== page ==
I have been writing about the excessive editing of digital images and how unnecessary these edits are. I even challenged the PSA and other photographic organizations to discourage these ill-conceived practices. Now that National Geographic spoke, I am revisiting the subject.
Stop Unreal Photo Edits
Along these lines, I wrote a comment on a post on Lightroom Killer Tips which I think is maintained by Matt Kloskowski, one of the gurus of the Photoshop family of products. My post did not get approved. After a few weeks I wrote another post which I am quoting here (I sent a copy to myself this time before posting):
I posted a comment which essentially encouraged this and other sites to stop pushing “HDR Look” since HDR has no looks. The proper concept to promote can perhaps be called imaginative tone mapping (ITM) or creative tone mapping (CTM), adventures in tone mapping (ATM). For some reason that post did not get approved. Before I wrote a post about that, I thought I would attempt to get a response from the site’s admin. I will appreciate a reply, e-mail is fine, why my comment was not approved?
The Did Not Like My Comment
This comment did not get approved either, nor did it get a response. Maybe I was expecting too much, but a simple e-mail would have been nice whatever it said. They are perpetuating this “HDR Look” idea which has no technical or photographic basis whatsoever.
I understand that he may give them away or sell these presets and others like to repeat what he has produced. That is not creativity, that is not imagination, it is simply an efficient way of creating cliches. Use filters, presets, produce images that look like hundreds, maybe thousands of others, and call that photography? I think not.
And, you know what, even National Geographic seems to agree with me, I appreciate hearing big names to express an opinion on these matters. What I say is easy to ignore, but when National Geographic talks, people (should) listen. The director of photography of National Geographic says, among other things: “SOLARIZATION, MEZZOTINT, DUOTONE, ETC.: No. If you use one of the myriad alteration ‘filters’ available in your digital photo software, please stop.”
Here is the full National Geographic statement:
National Geographic Guidelines
I encourage you to submit photographs that are real. The world is already full of visual artifice, and we aren’t running a Photography Contest to add to it. We want to see the world through your eyes, not the tools of Photoshop.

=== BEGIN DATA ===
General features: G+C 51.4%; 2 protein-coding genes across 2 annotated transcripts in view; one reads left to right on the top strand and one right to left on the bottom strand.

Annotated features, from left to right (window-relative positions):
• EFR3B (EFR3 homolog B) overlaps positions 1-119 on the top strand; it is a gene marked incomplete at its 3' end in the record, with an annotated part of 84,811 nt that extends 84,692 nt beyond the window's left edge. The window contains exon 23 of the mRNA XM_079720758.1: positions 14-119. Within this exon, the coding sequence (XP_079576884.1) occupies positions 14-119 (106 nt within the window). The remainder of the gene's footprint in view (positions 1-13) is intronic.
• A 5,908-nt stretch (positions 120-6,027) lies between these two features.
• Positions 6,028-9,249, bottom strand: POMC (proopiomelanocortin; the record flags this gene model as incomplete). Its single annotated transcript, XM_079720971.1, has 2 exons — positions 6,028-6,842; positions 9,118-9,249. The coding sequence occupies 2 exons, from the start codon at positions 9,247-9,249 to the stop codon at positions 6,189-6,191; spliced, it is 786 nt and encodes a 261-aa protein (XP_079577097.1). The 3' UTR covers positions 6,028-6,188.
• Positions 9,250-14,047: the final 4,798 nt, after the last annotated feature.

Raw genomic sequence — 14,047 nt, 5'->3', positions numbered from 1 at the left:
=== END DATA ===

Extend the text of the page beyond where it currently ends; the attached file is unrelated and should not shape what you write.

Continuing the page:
Please do not digitally enhance or alter your photographs (beyond the basics needed to achieve realistic color balance and sharpness). If you have digitally added or removed anything, please don’t submit the shot. We look at every photo to see if it’s authentic, and if we find that yours is in any way deceptive, we’ll disqualify it.
CROPPING: OK, if it makes the photo better; eliminate clutter, clean your edges and fit your paper/print size properly. Do not over-crop and degrade your picture quality.
DODGING AND BURNING: Dodging (to brighten shadows) or burning (to darken highlights) is OK, but it should be minimal. Do not overdo it. Your goal in using digital darkroom techniques should be only to adjust the dynamic tonal range of an image so that it more closely resembles what you saw. And don’t over-saturate or alter the color.
SOLARIZATION, MEZZOTINT, DUOTONE, ETC.: No. If you use one of the myriad alteration “filters” available in your digital photo software, please stop.
BLACK-AND-WHITE IMAGES: OK.
HAND-TINTED IMAGES: OK, but only if you’re experienced in this art.
FISH-EYE LENSES: OK, but enter at your own risk – editors tend to dislike such optical gimmicks.
STITCHED PANORAMAS: OK, but only if the segments were all made within the same time frame. We don’t want panoramas with sections made at significantly different times. Do not change focal length when you create a stitched image. Do not stretch the meaning of panorama to include elements that weren’t in the scene as you saw it. If your entry is a stitched image, please indicate this in the caption. (A stitched panorama is created from multiple images, each taking in a different angle of view from the same position, then combined using digital techniques. It results in a wider view than can be achieved with most wide-angle lenses.)
HIGH DYNAMIC RANGE IMAGES (HDRI): OK, but like panoramas, only if the combined parts are made at about the same time. We don’t want final images where the foreground was shot at noon and the sky at sunset. If your entry is an HDRI image, please indicate this in the caption. (An HDRI image is created from, multiple images of exactly the same scene, made rapidly but at different exposures, then combined using digital darkroom techniques. The final image, when done successfully, allows one exposure for shadows to be combined with another for highlights to produce a final image that has a greater dynamic range than is possible with a single exposure.)
I realize the call of digital Sirens may be too seductive, but getting dragged by these calls has wrecked many a ship.
Listen to National Geographic even if you don’t listen to my views!